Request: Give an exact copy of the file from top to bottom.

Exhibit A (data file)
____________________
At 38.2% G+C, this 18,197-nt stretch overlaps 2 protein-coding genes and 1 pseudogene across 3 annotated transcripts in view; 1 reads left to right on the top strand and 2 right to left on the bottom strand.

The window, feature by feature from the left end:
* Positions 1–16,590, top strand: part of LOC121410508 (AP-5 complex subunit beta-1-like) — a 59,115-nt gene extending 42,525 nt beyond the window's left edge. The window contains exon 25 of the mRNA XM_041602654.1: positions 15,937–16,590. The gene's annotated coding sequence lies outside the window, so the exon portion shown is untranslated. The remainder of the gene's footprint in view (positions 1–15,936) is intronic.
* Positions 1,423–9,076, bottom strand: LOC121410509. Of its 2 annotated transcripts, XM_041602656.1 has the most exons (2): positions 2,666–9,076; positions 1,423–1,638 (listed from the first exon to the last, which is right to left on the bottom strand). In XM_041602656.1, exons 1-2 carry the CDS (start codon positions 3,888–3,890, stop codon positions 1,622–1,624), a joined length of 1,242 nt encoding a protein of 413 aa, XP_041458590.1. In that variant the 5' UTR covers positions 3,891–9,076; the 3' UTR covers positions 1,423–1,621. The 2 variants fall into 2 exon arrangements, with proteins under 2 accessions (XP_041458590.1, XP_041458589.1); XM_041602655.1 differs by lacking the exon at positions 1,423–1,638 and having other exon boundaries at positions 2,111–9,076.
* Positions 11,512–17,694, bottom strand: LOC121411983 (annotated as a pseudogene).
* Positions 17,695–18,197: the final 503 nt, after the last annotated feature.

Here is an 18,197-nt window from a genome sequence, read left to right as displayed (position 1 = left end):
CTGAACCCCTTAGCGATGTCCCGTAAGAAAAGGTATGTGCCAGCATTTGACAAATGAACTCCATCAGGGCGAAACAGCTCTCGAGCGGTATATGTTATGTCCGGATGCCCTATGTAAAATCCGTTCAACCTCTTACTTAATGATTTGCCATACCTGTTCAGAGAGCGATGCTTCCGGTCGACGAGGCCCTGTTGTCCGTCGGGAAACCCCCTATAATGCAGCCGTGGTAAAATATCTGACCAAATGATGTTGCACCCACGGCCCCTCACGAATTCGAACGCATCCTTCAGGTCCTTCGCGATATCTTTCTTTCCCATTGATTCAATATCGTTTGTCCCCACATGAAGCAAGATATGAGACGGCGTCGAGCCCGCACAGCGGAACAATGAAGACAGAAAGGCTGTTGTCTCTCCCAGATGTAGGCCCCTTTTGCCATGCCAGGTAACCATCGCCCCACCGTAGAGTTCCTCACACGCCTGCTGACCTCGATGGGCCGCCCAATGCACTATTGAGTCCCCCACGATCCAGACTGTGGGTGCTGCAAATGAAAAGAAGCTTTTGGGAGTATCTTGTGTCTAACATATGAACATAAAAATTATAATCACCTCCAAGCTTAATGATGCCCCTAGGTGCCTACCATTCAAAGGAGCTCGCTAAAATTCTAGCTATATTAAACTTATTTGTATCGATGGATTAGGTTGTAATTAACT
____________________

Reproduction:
At 38.2% G+C, this 18,197-nt stretch overlaps 2 protein-coding genes and 1 pseudogene across 3 annotated transcripts in view; 1 reads left to right on the top strand and 2 right to left on the bottom strand.

The window, feature by feature from the left end:
* Positions 1–16,590, top strand: part of LOC121410508 (AP-5 complex subunit beta-1-like) — a 59,115-nt gene extending 42,525 nt beyond the window's left edge. The window contains exon 25 of the mRNA XM_041602654.1: positions 15,937–16,590. The gene's annotated coding sequence lies outside the window, so the exon portion shown is untranslated. The remainder of the gene's footprint in view (positions 1–15,936) is intronic.
* Positions 1,423–9,076, bottom strand: LOC121410509. Of its 2 annotated transcripts, XM_041602656.1 has the most exons (2): positions 2,666–9,076; positions 1,423–1,638 (listed from the first exon to the last, which is right to left on the bottom strand). In XM_041602656.1, exons 1-2 carry the CDS (start codon positions 3,888–3,890, stop codon positions 1,622–1,624), a joined length of 1,242 nt encoding a protein of 413 aa, XP_041458590.1. In that variant the 5' UTR covers positions 3,891–9,076; the 3' UTR covers positions 1,423–1,621. The 2 variants fall into 2 exon arrangements, with proteins under 2 accessions (XP_041458590.1, XP_041458589.1); XM_041602655.1 differs by lacking the exon at positions 1,423–1,638 and having other exon boundaries at positions 2,111–9,076.
* Positions 11,512–17,694, bottom strand: LOC121411983 (annotated as a pseudogene).
* Positions 17,695–18,197: the final 503 nt, after the last annotated feature.

Here is an 18,197-nt window from a genome sequence, read left to right as displayed (position 1 = left end):
CTGAACCCCTTAGCGATGTCCCGTAAGAAAAGGTATGTGCCAGCATTTGACAAATGAACTCCATCAGGGCGAAACAGCTCTCGAGCGGTATATGTTATGTCCGGATGCCCTATGTAAAATCCGTTCAACCTCTTACTTAATGATTTGCCATACCTGTTCAGAGAGCGATGCTTCCGGTCGACGAGGCCCTGTTGTCCGTCGGGAAACCCCCTATAATGCAGCCGTGGTAAAATATCTGACCAAATGATGTTGCACCCACGGCCCCTCACGAATTCGAACGCATCCTTCAGGTCCTTCGCGATATCTTTCTTTCCCATTGATTCAATATCGTTTGTCCCCACATGAAGCAAGATATGAGACGGCGTCGAGCCCGCACAGCGGAACAATGAAGACAGAAAGGCTGTTGTCTCTCCCAGATGTAGGCCCCTTTTGCCATGCCAGGTAACCATCGCCCCACCGTAGAGTTCCTCACACGCCTGCTGACCTCGATGGGCCGCCCAATGCACTATTGAGTCCCCCACGATCCAGACTGTGGGTGCTGCAAATGAAAAGAAGCTTTTGGGAGTATCTTGTGTCTAACATATGAACATAAAAATTATAATCACCTCCAAGCTTAATGATGCCCCTAGGTGCCTACCATTCAAAGGAGCTCGCTAAAATTCTAGCTATATTAAACTTATTTGTATCGATGGATTAGGTTGTAATTAACT